A human rights group has condemned the invitation to Syrian president Bashar al-Assad to the UN COP28 climate summit from the UAE hosts as a ‘sick joke’, while the US and UK governments stood by the host’s right to issue it.
The Syrian leader, who was invited to the COP28 conference last week by the United Arab Emirates as the host country for the conference, has not attended a global summit since the outbreak of his country’s devastating civil war in 2011.
But Syria was readmitted to the Arab League of nations this month and Assad was warmly welcomed at the gathering last week, as Saudi Arabia led efforts to improve relations in the region.
The US National Security Council said that it was “up to the UAE who they invite to COP”, in a statement to the FT. But the US had “no plans to normalise relations” with the Assad regime, it added, without “authentic progress” on resolving the conflict in Syria.
The UK government also said invitations for COP28 were “a matter for the host country” and the UN. However, the government “remains opposed to engagement with the Assad regime and we believe they must be held accountable for the human rights abuses and violations they have committed”.
The UN’s climate arm also said the UAE as the host was responsible for inviting heads of state and government, and noted that the UN General Assembly had “restrictions in place for two governments, Afghanistan and Myanmar”.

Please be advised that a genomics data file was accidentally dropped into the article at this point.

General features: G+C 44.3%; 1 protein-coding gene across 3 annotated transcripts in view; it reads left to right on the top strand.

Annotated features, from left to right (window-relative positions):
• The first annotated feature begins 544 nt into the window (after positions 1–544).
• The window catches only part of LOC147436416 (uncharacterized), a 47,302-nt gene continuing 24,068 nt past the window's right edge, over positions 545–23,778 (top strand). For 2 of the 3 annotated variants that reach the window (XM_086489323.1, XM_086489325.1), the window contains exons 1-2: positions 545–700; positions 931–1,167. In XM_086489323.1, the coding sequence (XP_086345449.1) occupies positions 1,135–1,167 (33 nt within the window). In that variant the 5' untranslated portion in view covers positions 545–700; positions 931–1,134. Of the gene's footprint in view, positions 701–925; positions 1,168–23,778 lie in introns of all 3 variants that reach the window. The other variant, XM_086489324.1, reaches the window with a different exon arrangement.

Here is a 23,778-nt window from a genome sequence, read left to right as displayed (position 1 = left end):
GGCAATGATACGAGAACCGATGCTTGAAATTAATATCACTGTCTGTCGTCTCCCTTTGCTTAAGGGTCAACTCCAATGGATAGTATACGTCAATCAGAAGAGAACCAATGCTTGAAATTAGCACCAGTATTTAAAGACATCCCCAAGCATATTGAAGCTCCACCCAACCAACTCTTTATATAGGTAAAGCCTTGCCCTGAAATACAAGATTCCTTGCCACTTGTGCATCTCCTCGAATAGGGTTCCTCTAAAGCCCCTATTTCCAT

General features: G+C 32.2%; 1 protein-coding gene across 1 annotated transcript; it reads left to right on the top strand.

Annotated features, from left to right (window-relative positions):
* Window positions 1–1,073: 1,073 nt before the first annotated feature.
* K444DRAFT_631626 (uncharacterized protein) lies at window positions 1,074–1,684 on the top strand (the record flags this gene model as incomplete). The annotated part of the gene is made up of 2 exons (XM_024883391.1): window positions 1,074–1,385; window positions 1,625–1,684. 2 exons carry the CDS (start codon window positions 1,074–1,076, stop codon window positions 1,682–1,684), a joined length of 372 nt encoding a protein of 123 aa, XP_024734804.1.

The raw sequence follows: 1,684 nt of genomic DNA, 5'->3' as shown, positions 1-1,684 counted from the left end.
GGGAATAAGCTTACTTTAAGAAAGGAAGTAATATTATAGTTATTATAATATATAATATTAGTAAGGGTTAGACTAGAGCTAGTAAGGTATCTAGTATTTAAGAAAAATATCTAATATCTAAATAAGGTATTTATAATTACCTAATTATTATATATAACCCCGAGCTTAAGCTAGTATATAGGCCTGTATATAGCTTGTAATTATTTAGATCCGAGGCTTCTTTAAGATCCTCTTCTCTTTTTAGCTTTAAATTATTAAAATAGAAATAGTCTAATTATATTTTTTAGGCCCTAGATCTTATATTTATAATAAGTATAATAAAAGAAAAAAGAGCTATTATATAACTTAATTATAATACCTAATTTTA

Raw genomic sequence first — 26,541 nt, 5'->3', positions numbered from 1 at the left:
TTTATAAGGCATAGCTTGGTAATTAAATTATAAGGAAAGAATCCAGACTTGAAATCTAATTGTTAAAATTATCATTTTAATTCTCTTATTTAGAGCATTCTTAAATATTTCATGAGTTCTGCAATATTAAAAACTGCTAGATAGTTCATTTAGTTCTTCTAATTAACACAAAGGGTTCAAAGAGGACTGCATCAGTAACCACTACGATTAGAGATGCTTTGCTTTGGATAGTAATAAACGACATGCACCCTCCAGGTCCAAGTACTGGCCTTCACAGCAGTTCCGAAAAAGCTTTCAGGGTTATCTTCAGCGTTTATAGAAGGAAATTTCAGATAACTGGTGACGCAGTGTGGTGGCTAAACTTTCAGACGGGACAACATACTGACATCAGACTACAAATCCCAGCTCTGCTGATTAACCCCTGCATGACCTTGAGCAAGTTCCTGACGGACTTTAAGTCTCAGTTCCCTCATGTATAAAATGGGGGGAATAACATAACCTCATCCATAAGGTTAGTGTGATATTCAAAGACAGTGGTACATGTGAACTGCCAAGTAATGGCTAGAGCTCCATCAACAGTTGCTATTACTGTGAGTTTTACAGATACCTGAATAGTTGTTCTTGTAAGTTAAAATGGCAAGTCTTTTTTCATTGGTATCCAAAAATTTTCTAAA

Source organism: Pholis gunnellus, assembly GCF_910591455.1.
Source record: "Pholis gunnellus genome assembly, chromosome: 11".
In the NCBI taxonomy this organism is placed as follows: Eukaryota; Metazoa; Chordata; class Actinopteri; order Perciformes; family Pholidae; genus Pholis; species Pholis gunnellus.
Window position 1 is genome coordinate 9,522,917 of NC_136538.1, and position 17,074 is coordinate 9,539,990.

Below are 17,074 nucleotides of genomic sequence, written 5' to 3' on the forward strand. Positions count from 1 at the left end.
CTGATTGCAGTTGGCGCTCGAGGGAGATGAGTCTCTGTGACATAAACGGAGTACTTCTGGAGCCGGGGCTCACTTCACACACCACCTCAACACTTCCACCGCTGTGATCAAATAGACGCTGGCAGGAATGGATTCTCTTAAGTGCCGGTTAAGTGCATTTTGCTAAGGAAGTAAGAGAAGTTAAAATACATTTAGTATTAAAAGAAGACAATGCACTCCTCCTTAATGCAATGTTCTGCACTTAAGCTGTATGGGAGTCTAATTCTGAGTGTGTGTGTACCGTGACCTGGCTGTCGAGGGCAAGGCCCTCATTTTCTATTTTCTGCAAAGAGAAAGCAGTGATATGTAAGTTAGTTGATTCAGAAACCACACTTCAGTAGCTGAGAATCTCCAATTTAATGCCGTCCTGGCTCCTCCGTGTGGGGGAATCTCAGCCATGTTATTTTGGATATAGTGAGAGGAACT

Amnesty International said the COP28 invitation to Assad was not “remotely about tackling the climate crisis” but “part of an insidious normalisation process designed to maintain impunity for leaders across the region.”
“Given that Assad’s forces have used chemical weapons and flattened entire towns and cities in a murderous scorched-earth military campaign, it’s a sick joke to imagine that he’ll take the slightest interest in dealing with the human rights crisis of climate change,” said Kristyan Benedict, Amnesty International UK’s crisis response manager.
Human Rights Watch said it was “inconceivable that a government would get away with such persistent crimes against humanity without any accountability”.
The UAE, along with Saudi Arabia, has been gradually resetting relations with Assad. Despite resistance from some other Arab states, UAE officials have been engaging with the pariah state over issues such as the return of refugees and curbing illegal trade in the narcotic Captagon, which has become an economic lifeline for Damascus.
On Saturday, the G7 group of nations said the international community “should only consider normalisation and reconstruction assistance once there is authentic and enduring progress towards a political solution” in Syria.
The COP28 hosts have justified the invitation to Assad by saying it is committed to “an inclusive COP process”.
In 2010, Syria’s climate change report submitted to the UN noted that recurring and worsening droughts had “reduced available water supplies”, and that “most Syrian cities currently have a water supply deficit”.
The COP28 summit has drawn criticism from climate campaigners since the appointment earlier this year of Sultan al-Jaber, the head of the Abu Dhabi National Oil Company, as president-designate. Since his appointment, he has advocated for the oil and gas industry.
Ugandan climate activist Vanessa Nakate said global leaders at COP must “advocate for the interest of all and not just their own country — or indeed, their own company”.
Additional reporting by Aime Williams in Washington